Article prepared by Georgia Baade, Lawyer at SPG Lawyers
Company directors will soon be required to obtain a unique Director Identification Number as part of a suite of measures passed by the Federal Parliament on 12 June 2020.
The Commonwealth Registers Bill 2019 and Treasury Laws Amendment (Registries Modernisation and Other Measures) Bill 2019 were introduced as part of the Federal Government’s efforts to prevent phoenixing.
‘Phoenixing’ occurs when company directors deliberately evade liabilities by shutting down an indebted company and transferring its assets to another company. The effect is, more often than not, creditors are left out of pocket and employees miss out on wages and superannuation entitlements.
In order to better track companies and their officeholders, the legislation establishes a new Commonwealth business register which consolidates some thirty-five (35) existing registers, including the Australian Business Register and the ACN register.
As part of this new scheme, directors will be required to obtain a ‘Director Identification Number’ or ‘DIN’. The DIN is a unique identifier which will only be issued after an individual has confirmed their identity. Once issued, DINs are retained permanently, even if the individual to which it corresponds ceases to be a director.
The objective is to prevent the appointment of ‘dummy directors’, where a company is incorporated with an unwitting or even fictitious individual as director to mask the identity of its true controller.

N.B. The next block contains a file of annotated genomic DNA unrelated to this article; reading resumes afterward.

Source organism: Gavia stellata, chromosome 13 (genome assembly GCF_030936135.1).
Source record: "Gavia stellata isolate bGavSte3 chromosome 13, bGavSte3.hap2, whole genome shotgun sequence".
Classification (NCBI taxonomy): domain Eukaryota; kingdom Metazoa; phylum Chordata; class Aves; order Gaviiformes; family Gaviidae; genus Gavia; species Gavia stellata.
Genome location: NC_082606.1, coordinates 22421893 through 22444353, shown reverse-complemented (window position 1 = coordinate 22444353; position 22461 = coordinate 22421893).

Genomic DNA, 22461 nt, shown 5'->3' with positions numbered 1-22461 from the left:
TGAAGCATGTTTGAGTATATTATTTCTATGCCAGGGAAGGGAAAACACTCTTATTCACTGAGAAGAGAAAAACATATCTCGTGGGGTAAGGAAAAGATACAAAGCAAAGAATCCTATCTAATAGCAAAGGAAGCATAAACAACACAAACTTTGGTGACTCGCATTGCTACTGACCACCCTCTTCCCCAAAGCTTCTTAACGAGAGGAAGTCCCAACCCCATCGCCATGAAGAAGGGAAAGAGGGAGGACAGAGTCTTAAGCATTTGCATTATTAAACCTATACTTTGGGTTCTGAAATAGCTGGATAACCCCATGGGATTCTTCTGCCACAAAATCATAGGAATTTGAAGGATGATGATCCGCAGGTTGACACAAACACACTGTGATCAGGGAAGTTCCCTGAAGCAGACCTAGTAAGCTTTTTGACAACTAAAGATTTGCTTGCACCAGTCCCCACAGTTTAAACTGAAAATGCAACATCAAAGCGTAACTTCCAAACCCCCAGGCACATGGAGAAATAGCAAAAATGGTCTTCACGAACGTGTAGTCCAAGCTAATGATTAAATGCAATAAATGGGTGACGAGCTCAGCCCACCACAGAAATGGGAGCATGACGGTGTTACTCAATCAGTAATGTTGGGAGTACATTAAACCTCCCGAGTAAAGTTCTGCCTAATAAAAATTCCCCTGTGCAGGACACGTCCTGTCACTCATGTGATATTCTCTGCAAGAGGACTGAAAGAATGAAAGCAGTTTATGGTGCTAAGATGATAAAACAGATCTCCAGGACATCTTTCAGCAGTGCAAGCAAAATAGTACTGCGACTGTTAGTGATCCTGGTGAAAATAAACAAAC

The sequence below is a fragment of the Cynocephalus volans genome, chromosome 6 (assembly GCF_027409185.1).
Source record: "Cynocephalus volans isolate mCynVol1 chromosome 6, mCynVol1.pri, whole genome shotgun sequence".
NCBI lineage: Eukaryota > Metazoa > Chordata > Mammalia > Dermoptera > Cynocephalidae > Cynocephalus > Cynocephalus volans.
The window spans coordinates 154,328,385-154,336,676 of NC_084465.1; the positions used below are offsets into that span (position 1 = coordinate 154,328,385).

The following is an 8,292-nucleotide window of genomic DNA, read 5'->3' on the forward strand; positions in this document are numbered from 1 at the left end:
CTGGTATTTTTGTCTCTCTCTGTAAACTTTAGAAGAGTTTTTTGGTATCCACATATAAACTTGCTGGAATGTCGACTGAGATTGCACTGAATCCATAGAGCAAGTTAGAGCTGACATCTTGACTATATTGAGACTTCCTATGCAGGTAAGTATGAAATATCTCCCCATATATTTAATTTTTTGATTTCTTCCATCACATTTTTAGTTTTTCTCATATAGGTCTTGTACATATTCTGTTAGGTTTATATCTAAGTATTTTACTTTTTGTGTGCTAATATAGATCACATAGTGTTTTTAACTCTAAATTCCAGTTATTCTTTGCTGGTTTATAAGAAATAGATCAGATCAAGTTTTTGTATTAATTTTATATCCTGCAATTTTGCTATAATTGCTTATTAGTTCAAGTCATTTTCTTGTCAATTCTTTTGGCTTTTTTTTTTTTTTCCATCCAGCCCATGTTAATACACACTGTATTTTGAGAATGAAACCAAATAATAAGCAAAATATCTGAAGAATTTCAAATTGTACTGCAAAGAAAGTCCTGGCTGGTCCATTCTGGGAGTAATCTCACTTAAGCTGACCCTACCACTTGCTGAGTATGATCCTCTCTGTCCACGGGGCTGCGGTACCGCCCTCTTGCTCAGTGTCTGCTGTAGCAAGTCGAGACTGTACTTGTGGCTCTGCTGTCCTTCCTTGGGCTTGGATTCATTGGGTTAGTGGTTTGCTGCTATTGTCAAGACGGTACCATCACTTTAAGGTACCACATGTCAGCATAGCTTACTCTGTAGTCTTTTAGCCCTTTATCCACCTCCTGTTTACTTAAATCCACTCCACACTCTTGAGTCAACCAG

This new regime is not yet operational as administrative arrangements to support the new regime are not yet in place. The requirement to apply for a DIN will commence on 23 June 2022 or an earlier date proclaimed by the Governor-General.
Here’s what the changes might mean for you:-
- If you are already a company director, you will need to apply for a DIN once this scheme is rolled out. The timeframe in which to apply will be defined by a legislative instrument to be made by the Minister but there are transitional arrangements providing an extra twenty-eight (28) days for an existing director to apply.
- If you are intending to assume the office of company director, you must apply for a DIN before being appointed. The legislation requires that all directors have a DIN but it is a defence if a director has applied for a DIN prior to assuming the role and the application has not yet been resolved.
It is important to ensure you comply with your legislative obligations. There are significant civil and criminal penalties for contravention; for example, if you fail to apply for a DIN during the relevant period, the maximum criminal penalty is $12,600.00 and the civil penalty is the greater of $1,050,000.00 or three times the benefit derived or detriment avoided because of the contravention.
If you would like more information about your obligations as a director or prospective director, the ASIC website (https://asic.gov.au/) provides a range of information about directors’ duties. If you require any assistance with applying for a DIN, or as a director generally, SPG Lawyers Lawyers can assist you. Our details are located in the ‘Contact’ section of our website; please do not hesitate to contact us.